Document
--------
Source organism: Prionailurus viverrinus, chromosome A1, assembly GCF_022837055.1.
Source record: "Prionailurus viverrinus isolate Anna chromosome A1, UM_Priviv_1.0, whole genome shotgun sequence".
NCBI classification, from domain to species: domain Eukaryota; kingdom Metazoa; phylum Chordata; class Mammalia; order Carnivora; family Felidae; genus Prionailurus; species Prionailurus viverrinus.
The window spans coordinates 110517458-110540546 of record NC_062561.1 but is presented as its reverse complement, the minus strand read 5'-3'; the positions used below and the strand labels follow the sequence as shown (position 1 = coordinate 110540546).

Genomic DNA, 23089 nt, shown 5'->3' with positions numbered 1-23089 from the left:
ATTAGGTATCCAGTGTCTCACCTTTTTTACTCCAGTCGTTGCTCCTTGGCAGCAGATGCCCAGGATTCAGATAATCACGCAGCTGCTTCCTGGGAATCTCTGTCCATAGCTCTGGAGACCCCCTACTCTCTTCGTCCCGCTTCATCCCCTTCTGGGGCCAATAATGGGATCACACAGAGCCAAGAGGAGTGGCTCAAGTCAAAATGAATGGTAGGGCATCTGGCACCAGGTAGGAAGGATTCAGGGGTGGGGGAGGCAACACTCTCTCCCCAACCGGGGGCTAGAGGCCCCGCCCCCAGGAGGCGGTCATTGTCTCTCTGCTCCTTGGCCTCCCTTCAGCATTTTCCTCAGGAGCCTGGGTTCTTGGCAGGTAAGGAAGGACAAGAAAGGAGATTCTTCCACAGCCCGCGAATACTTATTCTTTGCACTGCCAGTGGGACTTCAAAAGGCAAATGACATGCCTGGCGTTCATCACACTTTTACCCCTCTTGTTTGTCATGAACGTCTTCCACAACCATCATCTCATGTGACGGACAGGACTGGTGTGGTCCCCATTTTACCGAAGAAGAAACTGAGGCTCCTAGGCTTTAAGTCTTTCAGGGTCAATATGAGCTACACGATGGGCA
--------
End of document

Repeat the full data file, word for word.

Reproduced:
Source organism: Prionailurus viverrinus, chromosome A1, assembly GCF_022837055.1.
Source record: "Prionailurus viverrinus isolate Anna chromosome A1, UM_Priviv_1.0, whole genome shotgun sequence".
NCBI classification, from domain to species: domain Eukaryota; kingdom Metazoa; phylum Chordata; class Mammalia; order Carnivora; family Felidae; genus Prionailurus; species Prionailurus viverrinus.
The window spans coordinates 110517458-110540546 of record NC_062561.1 but is presented as its reverse complement, the minus strand read 5'-3'; the positions used below and the strand labels follow the sequence as shown (position 1 = coordinate 110540546).

Genomic DNA, 23089 nt, shown 5'->3' with positions numbered 1-23089 from the left:
ATTAGGTATCCAGTGTCTCACCTTTTTTACTCCAGTCGTTGCTCCTTGGCAGCAGATGCCCAGGATTCAGATAATCACGCAGCTGCTTCCTGGGAATCTCTGTCCATAGCTCTGGAGACCCCCTACTCTCTTCGTCCCGCTTCATCCCCTTCTGGGGCCAATAATGGGATCACACAGAGCCAAGAGGAGTGGCTCAAGTCAAAATGAATGGTAGGGCATCTGGCACCAGGTAGGAAGGATTCAGGGGTGGGGGAGGCAACACTCTCTCCCCAACCGGGGGCTAGAGGCCCCGCCCCCAGGAGGCGGTCATTGTCTCTCTGCTCCTTGGCCTCCCTTCAGCATTTTCCTCAGGAGCCTGGGTTCTTGGCAGGTAAGGAAGGACAAGAAAGGAGATTCTTCCACAGCCCGCGAATACTTATTCTTTGCACTGCCAGTGGGACTTCAAAAGGCAAATGACATGCCTGGCGTTCATCACACTTTTACCCCTCTTGTTTGTCATGAACGTCTTCCACAACCATCATCTCATGTGACGGACAGGACTGGTGTGGTCCCCATTTTACCGAAGAAGAAACTGAGGCTCCTAGGCTTTAAGTCTTTCAGGGTCAATATGAGCTACACGATGGGCA